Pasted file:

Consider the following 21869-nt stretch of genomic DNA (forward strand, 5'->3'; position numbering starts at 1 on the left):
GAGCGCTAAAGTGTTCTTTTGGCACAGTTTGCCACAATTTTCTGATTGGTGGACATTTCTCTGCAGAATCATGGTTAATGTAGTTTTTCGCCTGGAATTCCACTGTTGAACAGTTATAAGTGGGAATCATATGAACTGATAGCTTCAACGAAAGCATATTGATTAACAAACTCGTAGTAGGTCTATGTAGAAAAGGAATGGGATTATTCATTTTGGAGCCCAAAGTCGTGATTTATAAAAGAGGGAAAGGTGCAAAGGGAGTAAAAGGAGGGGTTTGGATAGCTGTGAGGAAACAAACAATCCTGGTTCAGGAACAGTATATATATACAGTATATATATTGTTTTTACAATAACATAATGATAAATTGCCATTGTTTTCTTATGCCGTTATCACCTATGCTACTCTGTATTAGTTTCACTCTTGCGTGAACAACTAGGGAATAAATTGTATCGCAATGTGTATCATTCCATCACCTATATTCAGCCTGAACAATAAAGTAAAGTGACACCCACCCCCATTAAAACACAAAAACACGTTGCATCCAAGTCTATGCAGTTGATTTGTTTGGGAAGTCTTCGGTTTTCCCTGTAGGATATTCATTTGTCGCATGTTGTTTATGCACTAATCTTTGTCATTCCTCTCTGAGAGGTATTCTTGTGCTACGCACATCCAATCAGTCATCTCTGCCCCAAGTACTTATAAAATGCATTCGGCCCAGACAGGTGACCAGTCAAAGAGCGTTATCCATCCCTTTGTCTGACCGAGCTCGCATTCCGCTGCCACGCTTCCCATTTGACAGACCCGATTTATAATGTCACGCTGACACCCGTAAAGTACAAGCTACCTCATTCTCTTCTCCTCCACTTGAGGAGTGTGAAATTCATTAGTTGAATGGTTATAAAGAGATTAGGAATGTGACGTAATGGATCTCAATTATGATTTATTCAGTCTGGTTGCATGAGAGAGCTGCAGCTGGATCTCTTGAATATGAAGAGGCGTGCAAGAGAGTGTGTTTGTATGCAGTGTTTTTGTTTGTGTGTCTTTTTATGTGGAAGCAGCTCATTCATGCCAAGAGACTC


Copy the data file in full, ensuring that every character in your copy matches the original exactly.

Consider the following 21869-nt stretch of genomic DNA (forward strand, 5'->3'; position numbering starts at 1 on the left):
GAGCGCTAAAGTGTTCTTTTGGCACAGTTTGCCACAATTTTCTGATTGGTGGACATTTCTCTGCAGAATCATGGTTAATGTAGTTTTTCGCCTGGAATTCCACTGTTGAACAGTTATAAGTGGGAATCATATGAACTGATAGCTTCAACGAAAGCATATTGATTAACAAACTCGTAGTAGGTCTATGTAGAAAAGGAATGGGATTATTCATTTTGGAGCCCAAAGTCGTGATTTATAAAAGAGGGAAAGGTGCAAAGGGAGTAAAAGGAGGGGTTTGGATAGCTGTGAGGAAACAAACAATCCTGGTTCAGGAACAGTATATATATACAGTATATATATTGTTTTTACAATAACATAATGATAAATTGCCATTGTTTTCTTATGCCGTTATCACCTATGCTACTCTGTATTAGTTTCACTCTTGCGTGAACAACTAGGGAATAAATTGTATCGCAATGTGTATCATTCCATCACCTATATTCAGCCTGAACAATAAAGTAAAGTGACACCCACCCCCATTAAAACACAAAAACACGTTGCATCCAAGTCTATGCAGTTGATTTGTTTGGGAAGTCTTCGGTTTTCCCTGTAGGATATTCATTTGTCGCATGTTGTTTATGCACTAATCTTTGTCATTCCTCTCTGAGAGGTATTCTTGTGCTACGCACATCCAATCAGTCATCTCTGCCCCAAGTACTTATAAAATGCATTCGGCCCAGACAGGTGACCAGTCAAAGAGCGTTATCCATCCCTTTGTCTGACCGAGCTCGCATTCCGCTGCCACGCTTCCCATTTGACAGACCCGATTTATAATGTCACGCTGACACCCGTAAAGTACAAGCTACCTCATTCTCTTCTCCTCCACTTGAGGAGTGTGAAATTCATTAGTTGAATGGTTATAAAGAGATTAGGAATGTGACGTAATGGATCTCAATTATGATTTATTCAGTCTGGTTGCATGAGAGAGCTGCAGCTGGATCTCTTGAATATGAAGAGGCGTGCAAGAGAGTGTGTTTGTATGCAGTGTTTTTGTTTGTGTGTCTTTTTATGTGGAAGCAGCTCATTCATGCCAAGAGACTC